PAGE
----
Jonathan Simcock

    CONTENTS Editorial by Jonathan Simcock ...................Page 2 Not as Pervasive as you think? by Larry Gambone.......................................Page 3 The Invisibility of Albert Tarn by Chris Draper ...Page 4 Tribute to Mike Hamilton by Jonathan Simcock ..................................Page 8 Freedom: An anarchist education by Richard Griffin ........................................Page 9 The Politics of Science by Joe Peacott.......Page11 Remembering the victims of the First World War by Dick Frost..............................Page12 Appropriate Technology by Mike Hamilton .......Page 13 An Anarchist Credo.Page 15 Recommended Journals.............................Page 16The opinions expressed in articles featured in Anarchist Voices magazineare those of the individual authors and do not necessarily represent thoseof the editor. The editor welcomes the submission of articles forpublication in Anarchist Voices but cannot guarantee that they will bepublished. Articles can be submitted typed on paper, on disc, or via emailto lloegrambyth@tiscali.co.uk.

    Not as pervasiveas you think?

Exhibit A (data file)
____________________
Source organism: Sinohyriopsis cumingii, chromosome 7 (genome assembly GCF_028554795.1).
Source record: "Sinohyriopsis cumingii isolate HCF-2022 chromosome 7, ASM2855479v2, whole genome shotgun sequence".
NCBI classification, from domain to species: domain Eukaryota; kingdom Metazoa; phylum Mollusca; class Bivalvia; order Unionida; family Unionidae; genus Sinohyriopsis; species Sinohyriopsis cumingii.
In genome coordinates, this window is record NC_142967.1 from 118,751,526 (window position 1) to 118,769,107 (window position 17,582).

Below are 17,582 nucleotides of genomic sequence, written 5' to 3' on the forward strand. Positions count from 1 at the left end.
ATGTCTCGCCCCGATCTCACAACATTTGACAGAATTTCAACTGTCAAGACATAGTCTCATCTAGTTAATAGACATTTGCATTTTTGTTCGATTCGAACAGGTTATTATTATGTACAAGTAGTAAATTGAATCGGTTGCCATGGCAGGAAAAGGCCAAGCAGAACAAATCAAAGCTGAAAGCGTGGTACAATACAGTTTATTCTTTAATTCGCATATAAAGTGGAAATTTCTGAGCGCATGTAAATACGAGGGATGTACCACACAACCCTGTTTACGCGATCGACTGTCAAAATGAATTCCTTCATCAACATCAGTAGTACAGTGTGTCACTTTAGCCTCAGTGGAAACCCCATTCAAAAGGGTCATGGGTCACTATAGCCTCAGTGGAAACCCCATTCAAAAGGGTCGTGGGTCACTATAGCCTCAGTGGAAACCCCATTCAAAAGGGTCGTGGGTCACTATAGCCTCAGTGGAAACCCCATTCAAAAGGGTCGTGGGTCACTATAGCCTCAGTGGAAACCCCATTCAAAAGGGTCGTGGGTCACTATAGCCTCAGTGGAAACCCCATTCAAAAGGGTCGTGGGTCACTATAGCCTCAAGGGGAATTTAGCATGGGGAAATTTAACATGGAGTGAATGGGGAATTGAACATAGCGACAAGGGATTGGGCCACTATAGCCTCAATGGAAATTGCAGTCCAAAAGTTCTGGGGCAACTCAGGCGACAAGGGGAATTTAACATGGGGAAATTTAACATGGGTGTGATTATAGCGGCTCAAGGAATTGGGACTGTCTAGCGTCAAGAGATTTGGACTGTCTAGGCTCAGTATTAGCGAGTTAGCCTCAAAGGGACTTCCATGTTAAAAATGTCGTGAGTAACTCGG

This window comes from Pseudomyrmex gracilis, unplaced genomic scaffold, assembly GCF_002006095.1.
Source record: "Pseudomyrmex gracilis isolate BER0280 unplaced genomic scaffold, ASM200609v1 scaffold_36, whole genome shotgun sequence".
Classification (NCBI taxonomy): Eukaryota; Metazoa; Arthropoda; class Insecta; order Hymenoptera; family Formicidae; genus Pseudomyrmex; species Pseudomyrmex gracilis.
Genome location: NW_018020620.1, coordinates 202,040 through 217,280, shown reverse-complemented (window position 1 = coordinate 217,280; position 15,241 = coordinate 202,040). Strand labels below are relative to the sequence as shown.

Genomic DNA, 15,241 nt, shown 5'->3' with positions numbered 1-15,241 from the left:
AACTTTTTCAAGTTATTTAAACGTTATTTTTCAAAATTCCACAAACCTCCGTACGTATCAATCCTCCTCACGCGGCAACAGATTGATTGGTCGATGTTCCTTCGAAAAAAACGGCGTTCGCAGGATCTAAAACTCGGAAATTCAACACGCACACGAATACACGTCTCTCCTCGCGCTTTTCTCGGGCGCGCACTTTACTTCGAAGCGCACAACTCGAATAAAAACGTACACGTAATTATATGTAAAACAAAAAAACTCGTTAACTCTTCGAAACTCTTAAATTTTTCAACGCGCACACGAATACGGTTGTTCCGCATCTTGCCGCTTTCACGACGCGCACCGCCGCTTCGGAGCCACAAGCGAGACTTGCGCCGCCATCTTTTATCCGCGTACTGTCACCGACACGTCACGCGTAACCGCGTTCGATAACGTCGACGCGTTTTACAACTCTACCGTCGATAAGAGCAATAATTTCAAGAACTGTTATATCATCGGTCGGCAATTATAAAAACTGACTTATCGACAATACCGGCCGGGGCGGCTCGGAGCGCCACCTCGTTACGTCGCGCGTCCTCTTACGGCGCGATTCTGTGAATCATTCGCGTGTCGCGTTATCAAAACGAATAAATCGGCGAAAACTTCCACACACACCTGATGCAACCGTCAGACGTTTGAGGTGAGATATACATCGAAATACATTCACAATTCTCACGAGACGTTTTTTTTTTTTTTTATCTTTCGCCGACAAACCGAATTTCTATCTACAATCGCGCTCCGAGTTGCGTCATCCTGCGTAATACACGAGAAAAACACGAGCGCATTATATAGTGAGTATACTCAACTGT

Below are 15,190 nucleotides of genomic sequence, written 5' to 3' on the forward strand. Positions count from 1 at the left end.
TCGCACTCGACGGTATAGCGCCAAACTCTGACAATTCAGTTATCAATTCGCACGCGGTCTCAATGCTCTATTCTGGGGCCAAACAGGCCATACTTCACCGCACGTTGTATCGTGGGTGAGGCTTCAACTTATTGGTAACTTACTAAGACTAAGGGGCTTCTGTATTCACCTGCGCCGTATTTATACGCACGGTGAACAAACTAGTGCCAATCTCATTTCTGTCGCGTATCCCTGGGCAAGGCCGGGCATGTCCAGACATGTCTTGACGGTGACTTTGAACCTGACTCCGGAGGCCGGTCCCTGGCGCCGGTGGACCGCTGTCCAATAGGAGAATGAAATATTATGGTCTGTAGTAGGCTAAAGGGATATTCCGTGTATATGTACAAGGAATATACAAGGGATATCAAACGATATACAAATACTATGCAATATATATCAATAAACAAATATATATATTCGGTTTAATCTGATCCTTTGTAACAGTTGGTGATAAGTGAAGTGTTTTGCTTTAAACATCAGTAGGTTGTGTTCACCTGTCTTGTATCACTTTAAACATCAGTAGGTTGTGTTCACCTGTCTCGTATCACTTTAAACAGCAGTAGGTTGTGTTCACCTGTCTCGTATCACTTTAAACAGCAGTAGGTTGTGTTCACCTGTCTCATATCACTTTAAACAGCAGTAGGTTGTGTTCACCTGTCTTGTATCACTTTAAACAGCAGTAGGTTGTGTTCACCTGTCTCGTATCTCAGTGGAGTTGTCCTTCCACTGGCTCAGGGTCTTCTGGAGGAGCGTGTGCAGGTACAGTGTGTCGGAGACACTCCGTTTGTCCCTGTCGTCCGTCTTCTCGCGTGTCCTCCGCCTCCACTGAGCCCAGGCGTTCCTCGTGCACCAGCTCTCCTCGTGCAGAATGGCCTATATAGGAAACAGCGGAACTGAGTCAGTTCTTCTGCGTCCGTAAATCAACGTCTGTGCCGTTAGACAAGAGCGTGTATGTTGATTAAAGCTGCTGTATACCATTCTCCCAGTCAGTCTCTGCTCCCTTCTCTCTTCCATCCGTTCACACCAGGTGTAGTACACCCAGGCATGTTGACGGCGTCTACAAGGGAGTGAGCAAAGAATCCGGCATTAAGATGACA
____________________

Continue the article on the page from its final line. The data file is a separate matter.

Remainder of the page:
The late Colin Ward revealed to us theanarchism of daily life. Many aspects ofour lives are free from both state andillegitimate authority and operate on theprinciples of voluntarism, reciprocity andsolidarity. The state and illegitimate authority areintrusions into this world of freedom. Theanarchist anthropologist, David Graeber, alsowrites about the communism (anarchistcommunism, of course!) that is innate within ourliving situations. Families work on the principle offrom each according to their ability, to eachaccording to their needs. We don't keep therefrigerator locked, nor do we present ourchildren at age 18 with a bill for past livingexpenses. Nor do we demand payment from ourfriends and neighbours for all those little forms ofmutual aid we engage in. If we treated friendsand family in this manner we would not havethem around for very long. The anarchism and communism of daily lifeshow the inherent weakness of those twin evils,the state and capitalism. They exist as parasitesupon a totally different mode of being. Indeed,without this foundation, the authoritarian andexploitative systems could hardly exist. Imagine ifthe system had to organise and pay for all thosefree and voluntary services. The cost would bebeyond what it could bear. Let's take these thoughts beyond friends andfamily into the economy of neighbourhoods andvillages. Before we do that, however, we mustknow exactly what we mean by both capitalistand non-capitalist economies. Capitalism is essentially what the term